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Gut microbiota and microbiota-derived metabolites in cardiovascular diseases.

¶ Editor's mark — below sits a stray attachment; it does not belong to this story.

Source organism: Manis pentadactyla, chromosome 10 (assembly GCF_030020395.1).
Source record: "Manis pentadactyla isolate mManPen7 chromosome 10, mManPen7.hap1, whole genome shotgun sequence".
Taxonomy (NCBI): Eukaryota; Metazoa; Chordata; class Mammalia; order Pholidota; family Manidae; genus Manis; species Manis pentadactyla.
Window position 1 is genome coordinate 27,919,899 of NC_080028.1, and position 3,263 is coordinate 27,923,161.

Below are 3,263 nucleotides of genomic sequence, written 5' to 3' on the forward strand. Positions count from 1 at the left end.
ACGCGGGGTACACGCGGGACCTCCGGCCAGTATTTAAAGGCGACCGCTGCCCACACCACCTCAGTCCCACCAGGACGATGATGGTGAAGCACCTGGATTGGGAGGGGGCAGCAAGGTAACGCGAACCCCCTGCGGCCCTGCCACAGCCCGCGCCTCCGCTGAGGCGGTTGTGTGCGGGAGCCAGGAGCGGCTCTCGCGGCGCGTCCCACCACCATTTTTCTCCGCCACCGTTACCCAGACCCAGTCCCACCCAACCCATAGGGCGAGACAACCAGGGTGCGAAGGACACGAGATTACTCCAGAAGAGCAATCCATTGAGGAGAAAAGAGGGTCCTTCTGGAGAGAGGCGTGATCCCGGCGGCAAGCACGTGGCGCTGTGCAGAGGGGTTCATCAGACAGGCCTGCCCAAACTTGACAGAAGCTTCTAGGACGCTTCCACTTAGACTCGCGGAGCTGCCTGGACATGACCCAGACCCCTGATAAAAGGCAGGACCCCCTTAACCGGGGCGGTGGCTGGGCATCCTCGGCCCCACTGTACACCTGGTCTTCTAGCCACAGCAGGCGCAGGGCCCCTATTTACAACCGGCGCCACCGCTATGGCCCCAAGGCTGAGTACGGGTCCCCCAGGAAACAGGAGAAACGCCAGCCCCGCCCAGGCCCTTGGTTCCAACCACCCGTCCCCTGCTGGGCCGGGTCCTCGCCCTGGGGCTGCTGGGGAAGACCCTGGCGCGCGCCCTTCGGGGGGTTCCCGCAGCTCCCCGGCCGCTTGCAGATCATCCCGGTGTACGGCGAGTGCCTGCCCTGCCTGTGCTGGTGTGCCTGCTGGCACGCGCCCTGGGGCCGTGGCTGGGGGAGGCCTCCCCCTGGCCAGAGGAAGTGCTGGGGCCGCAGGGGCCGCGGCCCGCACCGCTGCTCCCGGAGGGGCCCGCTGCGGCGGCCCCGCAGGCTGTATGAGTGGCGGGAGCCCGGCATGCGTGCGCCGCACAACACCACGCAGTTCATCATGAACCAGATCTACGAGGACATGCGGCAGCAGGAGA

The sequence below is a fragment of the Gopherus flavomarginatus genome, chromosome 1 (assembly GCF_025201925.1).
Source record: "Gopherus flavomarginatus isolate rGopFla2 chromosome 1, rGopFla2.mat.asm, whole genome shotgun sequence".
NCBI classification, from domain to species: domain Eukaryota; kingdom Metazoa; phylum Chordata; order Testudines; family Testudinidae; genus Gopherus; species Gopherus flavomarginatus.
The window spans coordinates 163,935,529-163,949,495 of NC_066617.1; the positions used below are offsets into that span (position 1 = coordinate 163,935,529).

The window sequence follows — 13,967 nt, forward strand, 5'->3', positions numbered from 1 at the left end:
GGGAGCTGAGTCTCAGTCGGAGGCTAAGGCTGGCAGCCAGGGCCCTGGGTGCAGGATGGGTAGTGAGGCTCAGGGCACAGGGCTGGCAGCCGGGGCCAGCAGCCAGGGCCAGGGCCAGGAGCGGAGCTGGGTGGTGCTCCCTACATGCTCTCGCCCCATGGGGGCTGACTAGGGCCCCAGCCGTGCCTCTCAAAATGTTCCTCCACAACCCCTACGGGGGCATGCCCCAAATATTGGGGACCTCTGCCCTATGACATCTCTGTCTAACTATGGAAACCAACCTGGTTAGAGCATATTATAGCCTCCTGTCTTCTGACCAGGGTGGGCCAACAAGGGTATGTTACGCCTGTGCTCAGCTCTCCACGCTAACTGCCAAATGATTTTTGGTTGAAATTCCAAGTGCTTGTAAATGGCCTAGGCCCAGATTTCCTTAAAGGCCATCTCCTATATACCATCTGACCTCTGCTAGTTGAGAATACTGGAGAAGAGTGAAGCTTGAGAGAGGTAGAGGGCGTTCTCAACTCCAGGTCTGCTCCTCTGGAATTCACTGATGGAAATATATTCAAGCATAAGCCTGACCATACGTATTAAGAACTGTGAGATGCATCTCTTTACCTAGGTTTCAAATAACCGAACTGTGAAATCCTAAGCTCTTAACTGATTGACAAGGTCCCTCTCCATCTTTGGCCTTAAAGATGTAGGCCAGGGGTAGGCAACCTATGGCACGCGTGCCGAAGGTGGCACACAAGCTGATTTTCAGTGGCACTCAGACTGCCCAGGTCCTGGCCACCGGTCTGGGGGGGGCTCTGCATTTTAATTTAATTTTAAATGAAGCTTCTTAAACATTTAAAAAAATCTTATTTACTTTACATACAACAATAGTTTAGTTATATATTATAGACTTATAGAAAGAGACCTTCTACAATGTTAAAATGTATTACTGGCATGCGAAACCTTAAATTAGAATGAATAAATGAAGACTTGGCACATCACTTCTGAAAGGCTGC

Cardiovascular diseases, including heart failure, coronary artery disease, atherosclerosis, aneurysm, thrombosis, and hypertension, are a great economic burden and threat to human health and are the major cause of death worldwide. Recently, researchers have begun to appreciate the role of microbial ecosystems within the human body in contributing to metabolic and cardiovascular disorders. Accumulating evidence has demonstrated that the gut microbiota is closely associated with the occurrence and development of cardiovascular diseases. The gut microbiota functions as an endocrine organ that secretes bioactive metabolites that participate in the maintenance of cardiovascular homeostasis, and their dysfunction can directly influence the progression of cardiovascular disease. This review summarizes the current literature demonstrating the role of the gut microbiota in the development of cardiovascular diseases. We also highlight the mechanism by which well-documented gut microbiota-derived metabolites, especially trimethylamine N-oxide, short-chain fatty acids, and phenylacetylglutamine, promote or inhibit the pathogenesis of cardiovascular diseases. We also discuss the therapeutic potential of altering the gut microbiota and microbiota-derived metabolites to improve or prevent cardiovascular diseases.

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